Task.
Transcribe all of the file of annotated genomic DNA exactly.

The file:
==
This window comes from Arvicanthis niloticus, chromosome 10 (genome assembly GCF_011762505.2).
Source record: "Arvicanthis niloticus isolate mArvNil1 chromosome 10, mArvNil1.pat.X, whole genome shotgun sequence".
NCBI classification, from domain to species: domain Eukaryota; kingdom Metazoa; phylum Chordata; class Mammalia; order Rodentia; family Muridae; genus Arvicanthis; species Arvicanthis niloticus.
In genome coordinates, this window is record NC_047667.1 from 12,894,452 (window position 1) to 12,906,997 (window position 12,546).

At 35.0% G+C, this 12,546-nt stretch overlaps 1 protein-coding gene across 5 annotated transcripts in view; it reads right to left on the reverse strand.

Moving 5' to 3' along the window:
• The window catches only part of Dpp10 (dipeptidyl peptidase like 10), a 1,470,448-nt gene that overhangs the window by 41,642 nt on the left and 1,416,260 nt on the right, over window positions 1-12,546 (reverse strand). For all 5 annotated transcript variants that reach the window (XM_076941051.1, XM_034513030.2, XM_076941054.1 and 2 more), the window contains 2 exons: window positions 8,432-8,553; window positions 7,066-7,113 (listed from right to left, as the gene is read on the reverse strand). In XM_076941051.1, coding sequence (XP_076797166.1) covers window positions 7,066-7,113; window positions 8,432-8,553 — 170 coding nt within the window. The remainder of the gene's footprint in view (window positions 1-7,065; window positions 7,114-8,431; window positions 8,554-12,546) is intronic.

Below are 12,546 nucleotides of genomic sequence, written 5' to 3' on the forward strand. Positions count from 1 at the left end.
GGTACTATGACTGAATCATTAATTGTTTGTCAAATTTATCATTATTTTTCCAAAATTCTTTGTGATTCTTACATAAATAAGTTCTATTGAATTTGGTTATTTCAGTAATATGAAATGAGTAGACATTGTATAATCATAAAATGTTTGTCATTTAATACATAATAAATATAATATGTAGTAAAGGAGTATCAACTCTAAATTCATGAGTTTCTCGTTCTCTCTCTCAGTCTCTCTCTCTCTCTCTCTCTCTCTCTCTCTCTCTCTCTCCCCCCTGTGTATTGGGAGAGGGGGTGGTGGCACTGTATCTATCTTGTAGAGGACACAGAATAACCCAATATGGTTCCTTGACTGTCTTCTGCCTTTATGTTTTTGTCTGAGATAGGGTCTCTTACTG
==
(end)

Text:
This window comes from Arvicanthis niloticus, chromosome 10 (genome assembly GCF_011762505.2).
Source record: "Arvicanthis niloticus isolate mArvNil1 chromosome 10, mArvNil1.pat.X, whole genome shotgun sequence".
NCBI classification, from domain to species: domain Eukaryota; kingdom Metazoa; phylum Chordata; class Mammalia; order Rodentia; family Muridae; genus Arvicanthis; species Arvicanthis niloticus.
In genome coordinates, this window is record NC_047667.1 from 12,894,452 (window position 1) to 12,906,997 (window position 12,546).

At 35.0% G+C, this 12,546-nt stretch overlaps 1 protein-coding gene across 5 annotated transcripts in view; it reads right to left on the reverse strand.

Moving 5' to 3' along the window:
• The window catches only part of Dpp10 (dipeptidyl peptidase like 10), a 1,470,448-nt gene that overhangs the window by 41,642 nt on the left and 1,416,260 nt on the right, over window positions 1-12,546 (reverse strand). For all 5 annotated transcript variants that reach the window (XM_076941051.1, XM_034513030.2, XM_076941054.1 and 2 more), the window contains 2 exons: window positions 8,432-8,553; window positions 7,066-7,113 (listed from right to left, as the gene is read on the reverse strand). In XM_076941051.1, coding sequence (XP_076797166.1) covers window positions 7,066-7,113; window positions 8,432-8,553 — 170 coding nt within the window. The remainder of the gene's footprint in view (window positions 1-7,065; window positions 7,114-8,431; window positions 8,554-12,546) is intronic.

Below are 12,546 nucleotides of genomic sequence, written 5' to 3' on the forward strand. Positions count from 1 at the left end.
GGTACTATGACTGAATCATTAATTGTTTGTCAAATTTATCATTATTTTTCCAAAATTCTTTGTGATTCTTACATAAATAAGTTCTATTGAATTTGGTTATTTCAGTAATATGAAATGAGTAGACATTGTATAATCATAAAATGTTTGTCATTTAATACATAATAAATATAATATGTAGTAAAGGAGTATCAACTCTAAATTCATGAGTTTCTCGTTCTCTCTCTCAGTCTCTCTCTCTCTCTCTCTCTCTCTCTCTCTCTCTCTCTCCCCCCTGTGTATTGGGAGAGGGGGTGGTGGCACTGTATCTATCTTGTAGAGGACACAGAATAACCCAATATGGTTCCTTGACTGTCTTCTGCCTTTATGTTTTTGTCTGAGATAGGGTCTCTTACTG